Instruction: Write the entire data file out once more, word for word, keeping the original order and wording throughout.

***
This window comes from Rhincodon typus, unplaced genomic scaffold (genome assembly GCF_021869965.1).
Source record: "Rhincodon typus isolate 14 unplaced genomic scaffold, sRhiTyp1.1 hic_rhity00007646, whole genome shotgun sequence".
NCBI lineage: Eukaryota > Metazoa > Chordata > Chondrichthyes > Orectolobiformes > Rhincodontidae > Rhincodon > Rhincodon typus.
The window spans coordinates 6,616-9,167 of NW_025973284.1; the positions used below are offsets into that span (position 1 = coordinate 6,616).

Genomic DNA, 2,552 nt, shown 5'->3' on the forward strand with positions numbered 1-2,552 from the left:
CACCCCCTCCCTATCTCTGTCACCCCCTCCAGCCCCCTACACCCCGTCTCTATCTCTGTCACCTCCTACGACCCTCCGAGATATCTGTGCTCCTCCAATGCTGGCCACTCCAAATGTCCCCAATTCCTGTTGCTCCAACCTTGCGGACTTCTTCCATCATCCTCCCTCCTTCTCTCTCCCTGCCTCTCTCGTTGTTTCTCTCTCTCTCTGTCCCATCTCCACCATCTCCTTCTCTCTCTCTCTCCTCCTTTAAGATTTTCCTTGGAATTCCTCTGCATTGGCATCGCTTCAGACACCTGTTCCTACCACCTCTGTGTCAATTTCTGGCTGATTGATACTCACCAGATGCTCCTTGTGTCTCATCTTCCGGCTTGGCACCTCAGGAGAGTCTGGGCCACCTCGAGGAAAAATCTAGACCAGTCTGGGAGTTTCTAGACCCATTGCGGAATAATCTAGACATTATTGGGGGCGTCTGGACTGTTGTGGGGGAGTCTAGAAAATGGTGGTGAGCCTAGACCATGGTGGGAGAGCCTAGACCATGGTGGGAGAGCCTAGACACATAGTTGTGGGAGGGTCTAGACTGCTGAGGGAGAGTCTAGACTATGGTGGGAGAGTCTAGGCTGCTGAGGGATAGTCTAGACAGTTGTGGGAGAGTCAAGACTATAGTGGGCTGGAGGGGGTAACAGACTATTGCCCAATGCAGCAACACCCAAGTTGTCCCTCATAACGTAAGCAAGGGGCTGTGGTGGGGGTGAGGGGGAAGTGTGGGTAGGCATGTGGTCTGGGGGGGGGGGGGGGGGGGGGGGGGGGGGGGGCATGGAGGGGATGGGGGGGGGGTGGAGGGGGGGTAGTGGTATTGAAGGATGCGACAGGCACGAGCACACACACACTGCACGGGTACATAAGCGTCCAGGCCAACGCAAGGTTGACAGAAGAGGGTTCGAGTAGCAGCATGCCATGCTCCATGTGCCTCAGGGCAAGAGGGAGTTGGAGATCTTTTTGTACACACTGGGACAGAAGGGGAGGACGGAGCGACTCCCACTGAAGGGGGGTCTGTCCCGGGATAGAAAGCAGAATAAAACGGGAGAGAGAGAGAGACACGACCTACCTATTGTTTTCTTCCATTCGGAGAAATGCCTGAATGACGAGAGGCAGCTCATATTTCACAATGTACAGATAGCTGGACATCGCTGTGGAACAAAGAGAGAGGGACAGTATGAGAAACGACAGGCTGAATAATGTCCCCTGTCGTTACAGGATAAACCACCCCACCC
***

This window comes from Rhincodon typus, unplaced genomic scaffold (genome assembly GCF_021869965.1).
Source record: "Rhincodon typus isolate 14 unplaced genomic scaffold, sRhiTyp1.1 hic_rhity00007646, whole genome shotgun sequence".
NCBI lineage: Eukaryota > Metazoa > Chordata > Chondrichthyes > Orectolobiformes > Rhincodontidae > Rhincodon > Rhincodon typus.
The window spans coordinates 6,616-9,167 of NW_025973284.1; the positions used below are offsets into that span (position 1 = coordinate 6,616).

Genomic DNA, 2,552 nt, shown 5'->3' on the forward strand with positions numbered 1-2,552 from the left:
CACCCCCTCCCTATCTCTGTCACCCCCTCCAGCCCCCTACACCCCGTCTCTATCTCTGTCACCTCCTACGACCCTCCGAGATATCTGTGCTCCTCCAATGCTGGCCACTCCAAATGTCCCCAATTCCTGTTGCTCCAACCTTGCGGACTTCTTCCATCATCCTCCCTCCTTCTCTCTCCCTGCCTCTCTCGTTGTTTCTCTCTCTCTCTGTCCCATCTCCACCATCTCCTTCTCTCTCTCTCTCCTCCTTTAAGATTTTCCTTGGAATTCCTCTGCATTGGCATCGCTTCAGACACCTGTTCCTACCACCTCTGTGTCAATTTCTGGCTGATTGATACTCACCAGATGCTCCTTGTGTCTCATCTTCCGGCTTGGCACCTCAGGAGAGTCTGGGCCACCTCGAGGAAAAATCTAGACCAGTCTGGGAGTTTCTAGACCCATTGCGGAATAATCTAGACATTATTGGGGGCGTCTGGACTGTTGTGGGGGAGTCTAGAAAATGGTGGTGAGCCTAGACCATGGTGGGAGAGCCTAGACCATGGTGGGAGAGCCTAGACACATAGTTGTGGGAGGGTCTAGACTGCTGAGGGAGAGTCTAGACTATGGTGGGAGAGTCTAGGCTGCTGAGGGATAGTCTAGACAGTTGTGGGAGAGTCAAGACTATAGTGGGCTGGAGGGGGTAACAGACTATTGCCCAATGCAGCAACACCCAAGTTGTCCCTCATAACGTAAGCAAGGGGCTGTGGTGGGGGTGAGGGGGAAGTGTGGGTAGGCATGTGGTCTGGGGGGGGGGGGGGGGGGGGGGGGGGGGGGGGCATGGAGGGGATGGGGGGGGGGTGGAGGGGGGGTAGTGGTATTGAAGGATGCGACAGGCACGAGCACACACACACTGCACGGGTACATAAGCGTCCAGGCCAACGCAAGGTTGACAGAAGAGGGTTCGAGTAGCAGCATGCCATGCTCCATGTGCCTCAGGGCAAGAGGGAGTTGGAGATCTTTTTGTACACACTGGGACAGAAGGGGAGGACGGAGCGACTCCCACTGAAGGGGGGTCTGTCCCGGGATAGAAAGCAGAATAAAACGGGAGAGAGAGAGAGACACGACCTACCTATTGTTTTCTTCCATTCGGAGAAATGCCTGAATGACGAGAGGCAGCTCATATTTCACAATGTACAGATAGCTGGACATCGCTGTGGAACAAAGAGAGAGGGACAGTATGAGAAACGACAGGCTGAATAATGTCCCCTGTCGTTACAGGATAAACCACCCCACCC